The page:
Design of Hierarchical, Mobile, Multi-Sink Routing for Low-Power and Lossy Networks




Andrea, Kevin

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Wireless Sensor Network (WSN) devices are small, low-powered sensors that are deploy- able for long-periods of time to provide information on the local evironment to the world at large. These devices are designed to be deployed and operated for extended periods of time with a minimum amount of maintenance. These inexpensive devices open up a new eld in computing, providing the ability for small groups to gather data on their environment for use in myriad tasks. This work presents the Hierarchical network of Observable devices with Itinerant Sinks Transporting data (HOIST), a WSN architecture I designed to alleviate the e ects of the disadvantages that lie within a WSN deployment. I began this design by dividing the traditional sender-sink model into a three-tier hierarchial model. This model separates the senders and the ultimate destination sink into tiers joined together by a series of bridging sinks. These bridging devices each control a smaller fragment of the collectors, enabling downward routing to a larger degree than otherwise possible with a traditional single DAG, while also coordinating the transmission of data between the collectors and the destination sink. Furthermore, HOIST adds in mobility to the model, allowing the highest tier sink to move about the deployment area, minimizing any set of bridging sinks from being the sole route burdened with relaying the messages of all of the devices on the network to the sink. This architecture further de nes the role of the bridges to coordinate their local collectors to send data one device at a time, enabling the expansion in network tra c to increase logarithmically with respect to the increase in the number of collectors. HOIST also allows further scaling by using the rst mobile sink, designated as the messenger, to travel between geographically segregated deployment areas to enable each cluster to send their data without having to create unnecessary lines of devices to connect the elds together. Furthermore each of the collectors is designed to locally store all of their data until the messenger next arrives, when it will receive a dump of all collected data before leaving. In this manner, a central data processing facility would be able to send the messenger to each of the remote deployment areas and receive back all of the collected data for processing. Further extending this design, I have added the ability to use a second mobile sink, designated as an observer, to perform live collection on the local cluster it is in, allowing a responsible party to perform a spot-check of the environment. The architectural design required signi cant modi cations to the open-source, commonly used Contiki operating system. These modi cations fall within the guidelines of the routing protocol speci cations and represent un nished aspects of Contiki's implementation. Additional mod cations were also made beyond the protocol speci cation to further allow the operating system the capabilities to properly manage general, multiple-sink routing networks. The objective of this work is to assess, design, and implement modi cations for the Con- tiki operating system to enable the validation and implementation of the designed HOIST architectural framework. The operating system modi cations serve as a standalone compo- nent of this work to enable generalized multiple sink routing applications.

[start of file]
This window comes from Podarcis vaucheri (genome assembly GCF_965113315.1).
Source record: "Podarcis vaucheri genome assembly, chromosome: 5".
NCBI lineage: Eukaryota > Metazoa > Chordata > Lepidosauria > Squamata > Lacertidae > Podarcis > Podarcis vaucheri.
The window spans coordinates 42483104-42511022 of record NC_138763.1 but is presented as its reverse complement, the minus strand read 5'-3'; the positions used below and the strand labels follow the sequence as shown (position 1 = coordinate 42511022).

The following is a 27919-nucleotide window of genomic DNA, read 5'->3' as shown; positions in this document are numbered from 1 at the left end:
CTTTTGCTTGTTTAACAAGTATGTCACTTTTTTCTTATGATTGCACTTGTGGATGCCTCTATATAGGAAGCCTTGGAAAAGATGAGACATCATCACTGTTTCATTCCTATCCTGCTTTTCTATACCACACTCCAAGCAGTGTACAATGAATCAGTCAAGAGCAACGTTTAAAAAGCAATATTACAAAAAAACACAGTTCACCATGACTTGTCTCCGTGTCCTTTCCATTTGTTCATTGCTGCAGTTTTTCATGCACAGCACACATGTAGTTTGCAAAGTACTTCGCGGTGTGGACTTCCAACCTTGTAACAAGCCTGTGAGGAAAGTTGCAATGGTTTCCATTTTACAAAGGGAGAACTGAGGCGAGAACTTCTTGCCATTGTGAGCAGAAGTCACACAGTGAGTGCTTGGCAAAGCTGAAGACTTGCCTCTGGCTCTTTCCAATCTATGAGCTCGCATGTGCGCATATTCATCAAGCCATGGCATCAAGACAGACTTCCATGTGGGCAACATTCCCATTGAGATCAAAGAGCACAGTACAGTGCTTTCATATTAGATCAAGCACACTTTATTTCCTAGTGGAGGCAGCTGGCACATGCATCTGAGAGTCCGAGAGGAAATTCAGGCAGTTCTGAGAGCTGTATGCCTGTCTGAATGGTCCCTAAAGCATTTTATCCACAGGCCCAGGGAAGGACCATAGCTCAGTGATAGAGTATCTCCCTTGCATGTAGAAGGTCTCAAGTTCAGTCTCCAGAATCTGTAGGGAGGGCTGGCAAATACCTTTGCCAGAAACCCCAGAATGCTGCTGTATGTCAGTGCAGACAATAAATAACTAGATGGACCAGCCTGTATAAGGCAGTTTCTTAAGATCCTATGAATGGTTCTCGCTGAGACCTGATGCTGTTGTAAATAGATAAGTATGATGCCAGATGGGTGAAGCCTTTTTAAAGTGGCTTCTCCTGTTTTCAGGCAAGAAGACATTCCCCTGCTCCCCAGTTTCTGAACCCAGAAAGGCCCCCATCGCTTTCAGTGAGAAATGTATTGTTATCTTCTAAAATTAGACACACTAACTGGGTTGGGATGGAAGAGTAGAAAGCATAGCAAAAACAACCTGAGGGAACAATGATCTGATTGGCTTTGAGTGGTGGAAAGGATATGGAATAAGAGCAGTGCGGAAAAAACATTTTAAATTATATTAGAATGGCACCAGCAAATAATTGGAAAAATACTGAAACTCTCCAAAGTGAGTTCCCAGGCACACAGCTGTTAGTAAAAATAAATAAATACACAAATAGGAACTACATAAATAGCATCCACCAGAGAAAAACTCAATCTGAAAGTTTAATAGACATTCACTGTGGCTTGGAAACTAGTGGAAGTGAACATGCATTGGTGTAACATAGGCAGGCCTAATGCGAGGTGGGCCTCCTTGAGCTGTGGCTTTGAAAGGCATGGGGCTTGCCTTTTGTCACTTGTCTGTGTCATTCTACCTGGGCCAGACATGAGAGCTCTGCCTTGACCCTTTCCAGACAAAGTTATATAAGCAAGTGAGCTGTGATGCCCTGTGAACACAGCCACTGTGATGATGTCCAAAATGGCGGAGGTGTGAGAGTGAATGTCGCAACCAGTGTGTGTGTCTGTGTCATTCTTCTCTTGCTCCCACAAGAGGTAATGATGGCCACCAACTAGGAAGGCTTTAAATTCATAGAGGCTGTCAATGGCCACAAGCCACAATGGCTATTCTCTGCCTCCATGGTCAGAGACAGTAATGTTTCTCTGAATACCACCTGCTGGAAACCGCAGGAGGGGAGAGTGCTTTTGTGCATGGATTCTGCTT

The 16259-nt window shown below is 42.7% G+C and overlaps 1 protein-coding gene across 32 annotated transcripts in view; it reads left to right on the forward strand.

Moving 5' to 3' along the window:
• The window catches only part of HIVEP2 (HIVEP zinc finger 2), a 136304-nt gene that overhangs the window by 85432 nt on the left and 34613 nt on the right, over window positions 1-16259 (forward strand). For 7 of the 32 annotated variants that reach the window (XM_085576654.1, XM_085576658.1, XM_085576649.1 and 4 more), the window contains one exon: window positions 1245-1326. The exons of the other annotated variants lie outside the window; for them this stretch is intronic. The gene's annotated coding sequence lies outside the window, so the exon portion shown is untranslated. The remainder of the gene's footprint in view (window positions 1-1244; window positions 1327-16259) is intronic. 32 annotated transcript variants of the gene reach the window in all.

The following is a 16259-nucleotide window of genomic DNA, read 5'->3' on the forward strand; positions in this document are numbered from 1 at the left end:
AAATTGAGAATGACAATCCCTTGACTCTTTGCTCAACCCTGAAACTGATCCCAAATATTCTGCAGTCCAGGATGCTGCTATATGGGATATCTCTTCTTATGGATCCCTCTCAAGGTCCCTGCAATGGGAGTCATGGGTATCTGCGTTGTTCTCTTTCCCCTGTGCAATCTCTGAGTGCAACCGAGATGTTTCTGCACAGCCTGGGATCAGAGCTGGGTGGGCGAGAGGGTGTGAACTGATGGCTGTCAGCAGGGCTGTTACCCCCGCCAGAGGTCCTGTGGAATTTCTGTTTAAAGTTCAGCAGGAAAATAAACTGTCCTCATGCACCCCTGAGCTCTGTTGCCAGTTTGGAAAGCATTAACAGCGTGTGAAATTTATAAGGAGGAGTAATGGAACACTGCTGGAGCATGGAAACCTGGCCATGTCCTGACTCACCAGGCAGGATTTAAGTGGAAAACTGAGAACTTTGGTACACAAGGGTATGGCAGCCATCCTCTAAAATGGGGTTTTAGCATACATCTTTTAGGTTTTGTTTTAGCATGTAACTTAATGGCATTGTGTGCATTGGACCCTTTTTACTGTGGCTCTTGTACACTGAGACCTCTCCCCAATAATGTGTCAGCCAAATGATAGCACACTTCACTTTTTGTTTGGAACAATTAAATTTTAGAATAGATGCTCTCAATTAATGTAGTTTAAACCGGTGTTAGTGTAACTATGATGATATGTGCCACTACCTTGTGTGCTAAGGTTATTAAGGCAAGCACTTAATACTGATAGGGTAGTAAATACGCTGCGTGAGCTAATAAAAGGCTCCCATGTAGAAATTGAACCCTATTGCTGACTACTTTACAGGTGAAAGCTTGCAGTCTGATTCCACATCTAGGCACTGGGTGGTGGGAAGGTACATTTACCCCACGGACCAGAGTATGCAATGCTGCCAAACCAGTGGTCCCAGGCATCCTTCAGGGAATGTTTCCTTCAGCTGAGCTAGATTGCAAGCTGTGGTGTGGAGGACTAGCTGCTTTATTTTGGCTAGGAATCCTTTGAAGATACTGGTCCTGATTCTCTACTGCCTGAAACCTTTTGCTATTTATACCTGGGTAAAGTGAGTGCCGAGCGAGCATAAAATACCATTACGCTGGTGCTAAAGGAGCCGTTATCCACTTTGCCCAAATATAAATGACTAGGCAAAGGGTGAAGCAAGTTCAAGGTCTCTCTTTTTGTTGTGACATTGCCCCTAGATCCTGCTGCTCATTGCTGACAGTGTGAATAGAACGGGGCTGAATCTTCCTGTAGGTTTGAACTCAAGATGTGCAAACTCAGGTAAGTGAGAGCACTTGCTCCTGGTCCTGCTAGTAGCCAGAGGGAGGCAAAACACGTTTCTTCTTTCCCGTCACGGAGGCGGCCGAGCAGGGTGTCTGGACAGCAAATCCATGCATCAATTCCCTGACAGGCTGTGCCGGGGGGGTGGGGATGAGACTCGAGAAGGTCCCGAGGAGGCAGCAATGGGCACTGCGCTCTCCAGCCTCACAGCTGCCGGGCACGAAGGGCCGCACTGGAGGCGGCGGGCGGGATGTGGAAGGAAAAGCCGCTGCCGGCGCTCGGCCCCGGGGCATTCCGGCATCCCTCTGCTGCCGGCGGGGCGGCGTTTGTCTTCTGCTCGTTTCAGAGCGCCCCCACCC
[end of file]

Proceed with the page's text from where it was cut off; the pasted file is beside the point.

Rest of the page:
WSN, Networking, Contiki, RPL, Hierarchical, Multi-sink